- Nearly 500,000 West Virginia businesses and homes will see their electricity bills increase for a year to extend the life of a coal-fired power plant that is set to close.
- If the plan doesn’t go through the West Virginia plant will close May 31 and at least 150 workers will be terminated.
- Monongahela Power and Potomac Edison are finalizing a plan they project would cost 547,000 West Virginia ratepayers at least $36 million.
More than 500,000 homes and businesses in West Virginia would see their electricity bills increase for up to a year or more to extend the life of a coal-fired power plant on the brink of closure under a proposal advancing through the state’s utility regulatory agency.
West Virginia’s Public Service Commission said this week it will allow Monongahela Power and Potomac Edison to move forward with finalizing a plan they project would cost 547,000 West Virginia ratepayers at least $36 million to cover the cost of keeping the two-unit, 1,300-megawatt Pleasants Power Station on the Ohio River open until May 2024.
The request, made at the urging of state Republican leadership, will allow the First Energy Corp. subsidiaries — which currently own two other coal-fired plants in West Virginia — to study the possibility of adding it to their power production holdings.
Otherwise, Pleasants Power Station’s more than 150 employees will lose their jobs after its current May 31 closure date, and the plant will likely be demolished by its owner, Texas-based Energy Transition and Environmental Management.
No surcharges can be implemented until the Public Service Commission approves a formal letter of intent, commissioners ruled Monday. But it allowed the companies to begin finalizing the agreement with ETEM and other stakeholders for commissioners’ review.
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The proposal comes as the federal government implements rules to limit the burning of polluting fossil fuels to combat the effects of climate change, causing coal-fired plants to shutter across the country.
Supporters of the plan have cited Pleasants’ importance as an economic driver in the regional economy, generating millions in tax revenue for county schools and operations and employing not only plant workers but also providing jobs for hundreds of others in related fields, like coal mining.
But the plan has faced ardent opposition from consumer advocates and environmental groups, which have described it as “brash” and an “unjustifiable risk.”
The companies project that home and business customers would likely see their monthly bills increase 2.2% — an average of $2.67 a month for residential customers, and $8.44 for commercial customers.
Those charges would be in addition to the cost of electricity, which increased around $5 a month this year for residental customers in West Virginia after the PSC approved the companies’ request for a more than $90 million surcharge, citing rising coal costs. Pleasants would likely not produce power for the companies’ customers or anyone else while the companies assess purchasing it. Employees would stay on for plant maintenance.
During a public hearing last week, lifelong West Virginian and Monongahela Power ratepayer Sally Roberts Wilson said most state residents like her are elderly, disabled, live on fixed incomes and can’t “bear the burden” of higher bills.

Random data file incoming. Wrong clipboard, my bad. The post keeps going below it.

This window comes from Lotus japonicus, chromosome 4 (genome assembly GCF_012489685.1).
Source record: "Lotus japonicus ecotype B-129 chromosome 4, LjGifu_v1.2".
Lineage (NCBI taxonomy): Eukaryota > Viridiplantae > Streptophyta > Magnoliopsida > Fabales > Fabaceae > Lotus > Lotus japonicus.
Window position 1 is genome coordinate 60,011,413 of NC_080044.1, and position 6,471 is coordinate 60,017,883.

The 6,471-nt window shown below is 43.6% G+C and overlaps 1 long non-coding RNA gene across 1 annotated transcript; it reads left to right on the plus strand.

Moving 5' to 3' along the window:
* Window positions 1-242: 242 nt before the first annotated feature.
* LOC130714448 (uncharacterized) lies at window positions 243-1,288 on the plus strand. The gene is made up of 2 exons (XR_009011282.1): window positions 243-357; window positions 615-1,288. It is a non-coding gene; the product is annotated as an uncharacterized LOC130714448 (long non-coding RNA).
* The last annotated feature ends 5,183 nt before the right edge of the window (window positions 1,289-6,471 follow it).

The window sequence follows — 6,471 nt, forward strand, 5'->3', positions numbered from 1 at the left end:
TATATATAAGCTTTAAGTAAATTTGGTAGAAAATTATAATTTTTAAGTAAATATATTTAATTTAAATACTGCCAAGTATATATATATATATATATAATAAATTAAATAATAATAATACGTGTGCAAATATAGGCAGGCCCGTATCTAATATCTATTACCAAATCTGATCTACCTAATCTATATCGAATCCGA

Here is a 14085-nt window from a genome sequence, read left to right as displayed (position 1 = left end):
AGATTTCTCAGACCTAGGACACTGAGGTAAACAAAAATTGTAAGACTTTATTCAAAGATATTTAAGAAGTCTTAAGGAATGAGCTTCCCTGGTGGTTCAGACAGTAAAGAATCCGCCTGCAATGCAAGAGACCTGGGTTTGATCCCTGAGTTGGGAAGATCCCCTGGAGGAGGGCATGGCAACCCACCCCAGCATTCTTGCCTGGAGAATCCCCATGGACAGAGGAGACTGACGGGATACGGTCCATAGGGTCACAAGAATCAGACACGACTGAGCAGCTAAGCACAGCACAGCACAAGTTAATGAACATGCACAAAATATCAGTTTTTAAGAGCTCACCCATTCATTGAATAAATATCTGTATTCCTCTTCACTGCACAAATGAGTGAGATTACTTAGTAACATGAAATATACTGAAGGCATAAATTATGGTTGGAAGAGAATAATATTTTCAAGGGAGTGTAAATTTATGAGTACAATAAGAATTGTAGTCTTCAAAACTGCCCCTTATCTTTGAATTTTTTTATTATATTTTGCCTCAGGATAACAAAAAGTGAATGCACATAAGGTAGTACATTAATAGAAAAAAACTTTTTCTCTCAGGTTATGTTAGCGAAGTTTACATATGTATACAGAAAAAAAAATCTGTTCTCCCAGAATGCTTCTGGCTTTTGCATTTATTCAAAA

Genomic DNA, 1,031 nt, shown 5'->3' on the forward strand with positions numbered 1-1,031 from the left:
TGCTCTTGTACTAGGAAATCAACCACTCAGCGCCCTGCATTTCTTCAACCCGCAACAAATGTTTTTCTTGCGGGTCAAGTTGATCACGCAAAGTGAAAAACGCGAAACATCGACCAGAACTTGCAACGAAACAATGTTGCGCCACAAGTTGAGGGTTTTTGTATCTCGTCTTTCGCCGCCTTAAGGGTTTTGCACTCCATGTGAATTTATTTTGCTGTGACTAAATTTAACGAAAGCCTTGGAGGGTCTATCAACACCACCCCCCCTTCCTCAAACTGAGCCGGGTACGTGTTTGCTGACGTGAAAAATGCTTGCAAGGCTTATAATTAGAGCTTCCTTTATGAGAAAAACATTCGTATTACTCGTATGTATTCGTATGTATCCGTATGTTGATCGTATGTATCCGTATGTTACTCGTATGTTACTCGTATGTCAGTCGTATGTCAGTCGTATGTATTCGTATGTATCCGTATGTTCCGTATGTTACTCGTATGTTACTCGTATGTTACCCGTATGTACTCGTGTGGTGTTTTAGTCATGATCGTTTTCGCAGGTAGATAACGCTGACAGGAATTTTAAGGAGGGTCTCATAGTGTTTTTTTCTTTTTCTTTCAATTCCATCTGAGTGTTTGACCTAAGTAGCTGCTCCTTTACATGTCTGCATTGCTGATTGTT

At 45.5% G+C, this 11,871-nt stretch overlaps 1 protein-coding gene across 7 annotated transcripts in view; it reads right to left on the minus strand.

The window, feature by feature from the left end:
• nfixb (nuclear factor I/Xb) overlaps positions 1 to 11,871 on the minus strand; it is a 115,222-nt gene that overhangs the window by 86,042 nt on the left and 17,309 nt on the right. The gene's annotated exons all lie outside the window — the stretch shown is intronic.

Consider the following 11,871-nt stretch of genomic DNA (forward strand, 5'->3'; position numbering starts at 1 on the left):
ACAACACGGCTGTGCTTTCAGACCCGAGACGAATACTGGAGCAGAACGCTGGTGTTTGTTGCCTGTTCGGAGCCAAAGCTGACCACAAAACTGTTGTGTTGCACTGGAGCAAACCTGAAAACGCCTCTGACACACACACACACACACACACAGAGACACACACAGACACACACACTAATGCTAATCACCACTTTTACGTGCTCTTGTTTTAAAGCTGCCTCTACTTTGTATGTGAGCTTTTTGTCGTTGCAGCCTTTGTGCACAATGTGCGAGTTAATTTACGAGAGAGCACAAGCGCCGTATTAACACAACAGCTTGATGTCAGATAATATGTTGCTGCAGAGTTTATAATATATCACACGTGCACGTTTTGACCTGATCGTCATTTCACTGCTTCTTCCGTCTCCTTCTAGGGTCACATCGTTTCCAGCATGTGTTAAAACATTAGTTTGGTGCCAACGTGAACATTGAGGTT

“It will become a choice of food or freezing or having a heat stroke in the summer months,” she said. “Too many of us live on the edges of these conditions in order to try to make ends meet.”
Originally slated for closure in 2018, Pleasants has received millions in bailouts from state Republican leaders that have extended its life for years.
In 2019, Gov. Jim Justice approved $12.5 million in tax breaks to bolster the plant, delaying its closure. And Justice — whose family owned coal mines — signed a law last month that requires the state to sign off on any plan to decommission or deconstruct an existing power plant, seemingly with Pleasants in mind.
This year, both chambers of the West Virginia Legislature passed resolutions encouraging Monongahela Power to buy Pleasants.
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The Willow Island facility began operations in 1979 shortly after becoming the site of one of the deadliest construction disasters in U.S. history. When Pleasants was being built in 1978, 51 workers were killed after a cooling tower collapsed.
A previous proposal by Monongahela Power and Potomac Edison to purchase the plant, which they once partially owned, was rejected in 2018 by the Federal Energy Regulatory Commission, which found the plan was against the “public interest.”
In December 2022, the PSC asked that the companies study purchasing the plant again. Commissioners have cited Pleasants’ importance as a wholesale electricity provider, meaning it sells electricity to large grids that power states throughout the Eastern U.S.
The PSC said Monday that mine closures are “compromising homeland security and threatening electric grid stability and resiliency.”
“Public electric utilities in West Virginia should be encouraged to operate their coal-fired plants at the maximum reasonable output and for the duration of the life of the plants,” they wrote.
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Pleasants County Commissioner Jay Powell told the PSC last week that he doesn’t envy its position: “Only the good Lord knows exactly what the best option is.”
But he urged commissioners to approve the plan, adding that preserving the plant doesn’t mean West Virginia is closed-minded to alternative energy but that there’s a balance to be struck between implementing cleaner technologies and protecting the grid.
“Some would say, ‘Well Golly, West Virginia is behind again.’ … I think West Virginia is on the forefront,” he said. “They recognize the necessity of that coal-fired plant power plant on a safety and security level.”